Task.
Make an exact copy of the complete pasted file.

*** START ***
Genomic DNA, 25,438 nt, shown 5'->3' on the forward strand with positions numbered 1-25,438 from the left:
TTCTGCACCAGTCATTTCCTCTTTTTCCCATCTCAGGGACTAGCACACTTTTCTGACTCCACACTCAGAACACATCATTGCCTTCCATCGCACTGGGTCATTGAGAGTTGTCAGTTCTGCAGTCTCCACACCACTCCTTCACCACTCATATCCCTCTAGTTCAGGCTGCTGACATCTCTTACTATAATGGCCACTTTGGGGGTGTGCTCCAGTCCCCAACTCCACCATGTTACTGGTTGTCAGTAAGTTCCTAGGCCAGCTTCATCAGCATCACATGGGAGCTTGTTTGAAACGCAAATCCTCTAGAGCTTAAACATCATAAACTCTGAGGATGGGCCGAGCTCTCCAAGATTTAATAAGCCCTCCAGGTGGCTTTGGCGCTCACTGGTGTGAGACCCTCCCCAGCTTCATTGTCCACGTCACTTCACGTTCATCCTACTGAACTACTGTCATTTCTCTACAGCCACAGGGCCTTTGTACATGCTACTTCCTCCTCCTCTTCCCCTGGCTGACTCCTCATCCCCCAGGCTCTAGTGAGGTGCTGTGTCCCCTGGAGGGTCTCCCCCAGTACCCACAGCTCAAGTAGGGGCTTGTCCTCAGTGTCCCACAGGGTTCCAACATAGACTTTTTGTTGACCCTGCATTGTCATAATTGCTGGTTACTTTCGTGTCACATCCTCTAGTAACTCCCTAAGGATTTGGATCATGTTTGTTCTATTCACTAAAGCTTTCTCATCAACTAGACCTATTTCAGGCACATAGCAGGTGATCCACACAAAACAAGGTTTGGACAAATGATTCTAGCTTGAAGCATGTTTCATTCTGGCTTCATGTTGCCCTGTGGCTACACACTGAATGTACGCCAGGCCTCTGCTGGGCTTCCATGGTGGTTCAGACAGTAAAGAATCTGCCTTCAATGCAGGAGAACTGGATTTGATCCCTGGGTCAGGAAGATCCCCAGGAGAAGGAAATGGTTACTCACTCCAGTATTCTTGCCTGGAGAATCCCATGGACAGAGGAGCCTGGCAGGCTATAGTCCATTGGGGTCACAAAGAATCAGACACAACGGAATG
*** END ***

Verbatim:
Genomic DNA, 25,438 nt, shown 5'->3' on the forward strand with positions numbered 1-25,438 from the left:
TTCTGCACCAGTCATTTCCTCTTTTTCCCATCTCAGGGACTAGCACACTTTTCTGACTCCACACTCAGAACACATCATTGCCTTCCATCGCACTGGGTCATTGAGAGTTGTCAGTTCTGCAGTCTCCACACCACTCCTTCACCACTCATATCCCTCTAGTTCAGGCTGCTGACATCTCTTACTATAATGGCCACTTTGGGGGTGTGCTCCAGTCCCCAACTCCACCATGTTACTGGTTGTCAGTAAGTTCCTAGGCCAGCTTCATCAGCATCACATGGGAGCTTGTTTGAAACGCAAATCCTCTAGAGCTTAAACATCATAAACTCTGAGGATGGGCCGAGCTCTCCAAGATTTAATAAGCCCTCCAGGTGGCTTTGGCGCTCACTGGTGTGAGACCCTCCCCAGCTTCATTGTCCACGTCACTTCACGTTCATCCTACTGAACTACTGTCATTTCTCTACAGCCACAGGGCCTTTGTACATGCTACTTCCTCCTCCTCTTCCCCTGGCTGACTCCTCATCCCCCAGGCTCTAGTGAGGTGCTGTGTCCCCTGGAGGGTCTCCCCCAGTACCCACAGCTCAAGTAGGGGCTTGTCCTCAGTGTCCCACAGGGTTCCAACATAGACTTTTTGTTGACCCTGCATTGTCATAATTGCTGGTTACTTTCGTGTCACATCCTCTAGTAACTCCCTAAGGATTTGGATCATGTTTGTTCTATTCACTAAAGCTTTCTCATCAACTAGACCTATTTCAGGCACATAGCAGGTGATCCACACAAAACAAGGTTTGGACAAATGATTCTAGCTTGAAGCATGTTTCATTCTGGCTTCATGTTGCCCTGTGGCTACACACTGAATGTACGCCAGGCCTCTGCTGGGCTTCCATGGTGGTTCAGACAGTAAAGAATCTGCCTTCAATGCAGGAGAACTGGATTTGATCCCTGGGTCAGGAAGATCCCCAGGAGAAGGAAATGGTTACTCACTCCAGTATTCTTGCCTGGAGAATCCCATGGACAGAGGAGCCTGGCAGGCTATAGTCCATTGGGGTCACAAAGAATCAGACACAACGGAATG